With this simple yardstick, they go around the world, applying it in the same manner to Afghan mujahideen and Ukrainian oligarchs. These days, there is no place in the mass media for experts with their nuances – i.e. those who say that everything in the world is not that simple.

All of this can be said about Russia’s American studies as well. The standard in the Soviet years in academic terms was very high. Just one small point: Academic Georgy Arbatov (director of the Institute of the U.S. and Canada) was directly involved in the decision-making process to send Soviet troops into Afghanistan. Although Soviet leaders did not lend an ear to his skepticism, the fact that comprehensive analysis took place before making decisions at the highest level was clear.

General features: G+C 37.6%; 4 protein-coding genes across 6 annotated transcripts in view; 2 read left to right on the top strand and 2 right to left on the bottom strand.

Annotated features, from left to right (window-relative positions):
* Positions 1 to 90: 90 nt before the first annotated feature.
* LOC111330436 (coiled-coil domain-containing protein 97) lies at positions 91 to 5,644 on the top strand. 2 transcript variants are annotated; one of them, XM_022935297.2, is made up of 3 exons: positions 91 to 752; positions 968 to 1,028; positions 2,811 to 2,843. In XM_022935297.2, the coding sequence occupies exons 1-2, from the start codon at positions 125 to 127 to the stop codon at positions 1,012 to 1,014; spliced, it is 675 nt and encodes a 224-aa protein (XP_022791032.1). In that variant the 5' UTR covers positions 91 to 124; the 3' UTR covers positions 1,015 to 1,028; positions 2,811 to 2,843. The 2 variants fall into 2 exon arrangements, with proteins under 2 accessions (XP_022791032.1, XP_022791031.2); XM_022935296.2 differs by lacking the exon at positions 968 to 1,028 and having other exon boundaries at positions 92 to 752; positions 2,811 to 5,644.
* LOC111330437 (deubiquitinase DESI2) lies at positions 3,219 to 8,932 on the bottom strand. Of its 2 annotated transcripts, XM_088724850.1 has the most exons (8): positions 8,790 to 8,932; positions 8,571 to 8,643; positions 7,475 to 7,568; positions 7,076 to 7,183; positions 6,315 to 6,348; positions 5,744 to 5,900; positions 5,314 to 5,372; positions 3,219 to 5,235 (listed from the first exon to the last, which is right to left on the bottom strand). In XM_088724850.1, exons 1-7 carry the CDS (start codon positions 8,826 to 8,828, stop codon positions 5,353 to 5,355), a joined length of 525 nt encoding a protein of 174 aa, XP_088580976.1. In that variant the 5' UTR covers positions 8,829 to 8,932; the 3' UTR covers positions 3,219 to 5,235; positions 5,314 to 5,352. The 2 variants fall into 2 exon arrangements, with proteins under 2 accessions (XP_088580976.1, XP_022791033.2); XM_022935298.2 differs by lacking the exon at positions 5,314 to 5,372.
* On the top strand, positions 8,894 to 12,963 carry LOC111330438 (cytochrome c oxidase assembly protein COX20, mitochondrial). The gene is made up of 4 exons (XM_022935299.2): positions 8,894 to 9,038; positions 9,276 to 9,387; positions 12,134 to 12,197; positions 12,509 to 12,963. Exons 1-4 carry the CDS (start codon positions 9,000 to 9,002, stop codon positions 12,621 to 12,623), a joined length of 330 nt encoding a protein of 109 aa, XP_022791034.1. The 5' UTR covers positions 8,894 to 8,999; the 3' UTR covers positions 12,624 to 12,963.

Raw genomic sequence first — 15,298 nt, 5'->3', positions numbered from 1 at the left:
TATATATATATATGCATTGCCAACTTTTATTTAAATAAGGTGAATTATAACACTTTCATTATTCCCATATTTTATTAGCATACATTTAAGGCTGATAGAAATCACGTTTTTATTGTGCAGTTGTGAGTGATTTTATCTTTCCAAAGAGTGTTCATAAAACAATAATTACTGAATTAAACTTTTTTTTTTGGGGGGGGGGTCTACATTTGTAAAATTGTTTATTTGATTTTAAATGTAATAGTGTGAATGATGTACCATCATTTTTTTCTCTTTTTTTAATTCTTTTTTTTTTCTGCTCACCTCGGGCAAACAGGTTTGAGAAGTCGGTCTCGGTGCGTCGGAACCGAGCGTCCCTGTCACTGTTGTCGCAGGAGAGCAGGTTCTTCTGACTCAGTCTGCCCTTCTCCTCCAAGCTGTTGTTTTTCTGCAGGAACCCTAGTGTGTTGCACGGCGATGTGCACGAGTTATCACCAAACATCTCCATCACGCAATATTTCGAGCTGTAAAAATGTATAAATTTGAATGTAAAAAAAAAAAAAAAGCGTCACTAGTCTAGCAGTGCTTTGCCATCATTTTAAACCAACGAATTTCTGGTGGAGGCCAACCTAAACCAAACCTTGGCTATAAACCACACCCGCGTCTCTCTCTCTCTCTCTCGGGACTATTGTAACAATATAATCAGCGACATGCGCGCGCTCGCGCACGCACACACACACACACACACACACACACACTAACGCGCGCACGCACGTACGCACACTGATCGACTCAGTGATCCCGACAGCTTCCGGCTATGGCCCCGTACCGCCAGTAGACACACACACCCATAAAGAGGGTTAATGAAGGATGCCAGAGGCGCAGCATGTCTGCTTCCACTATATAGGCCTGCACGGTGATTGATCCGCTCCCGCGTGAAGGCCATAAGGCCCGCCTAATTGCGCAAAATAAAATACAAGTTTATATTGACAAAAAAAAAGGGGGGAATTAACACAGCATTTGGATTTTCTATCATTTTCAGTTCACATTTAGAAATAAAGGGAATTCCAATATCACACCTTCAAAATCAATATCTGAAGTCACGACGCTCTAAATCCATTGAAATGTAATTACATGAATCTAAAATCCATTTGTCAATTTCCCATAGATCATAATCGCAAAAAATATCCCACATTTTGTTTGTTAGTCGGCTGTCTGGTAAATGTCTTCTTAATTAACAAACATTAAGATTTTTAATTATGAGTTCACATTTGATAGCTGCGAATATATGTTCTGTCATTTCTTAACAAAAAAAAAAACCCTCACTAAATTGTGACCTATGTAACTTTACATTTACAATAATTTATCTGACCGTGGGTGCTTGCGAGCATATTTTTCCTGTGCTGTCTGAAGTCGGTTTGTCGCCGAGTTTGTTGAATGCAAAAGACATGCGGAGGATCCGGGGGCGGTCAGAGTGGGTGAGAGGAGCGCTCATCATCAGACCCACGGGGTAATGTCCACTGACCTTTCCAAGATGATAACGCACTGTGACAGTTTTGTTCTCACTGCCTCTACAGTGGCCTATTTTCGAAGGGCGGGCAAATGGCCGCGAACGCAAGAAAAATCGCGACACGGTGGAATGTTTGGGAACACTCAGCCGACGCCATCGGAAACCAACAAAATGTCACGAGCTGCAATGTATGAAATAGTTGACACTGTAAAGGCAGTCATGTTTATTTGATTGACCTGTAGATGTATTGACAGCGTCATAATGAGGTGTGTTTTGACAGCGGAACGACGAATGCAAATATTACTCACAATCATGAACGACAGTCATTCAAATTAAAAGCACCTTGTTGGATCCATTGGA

At present, the mechanism used to make major strategic decisions is not clear, but we can guess - with horror - what the likely mechanism might be. Sometimes such decisions seem to be based on the viewing of yet another hysterical TV talk show that was staged there by the same people.

Russian media today have not even the slightest similarity with the media products we had in the Soviet era, which were of remarkably high quality for their time.

No newspaper columns would be long enough to list the vast array of American myths about Russia and vice versa.

When it comes to the misunderstanding of U.S. politics by our politicians, the toughest nut to crack here is the powerful idealistic missionary component in U.S. politics. And that the support of NGOs from their side is not always for the sake of "orange revolutions".

There is just as much misunderstanding among the American political class, for example, as to what Ukraine means for Russia.

We have three or four people among political newsmakers that have at least a fair idea of what the role of Congress is (and how it works), as well as the role of the judiciary and the press in U.S .politics.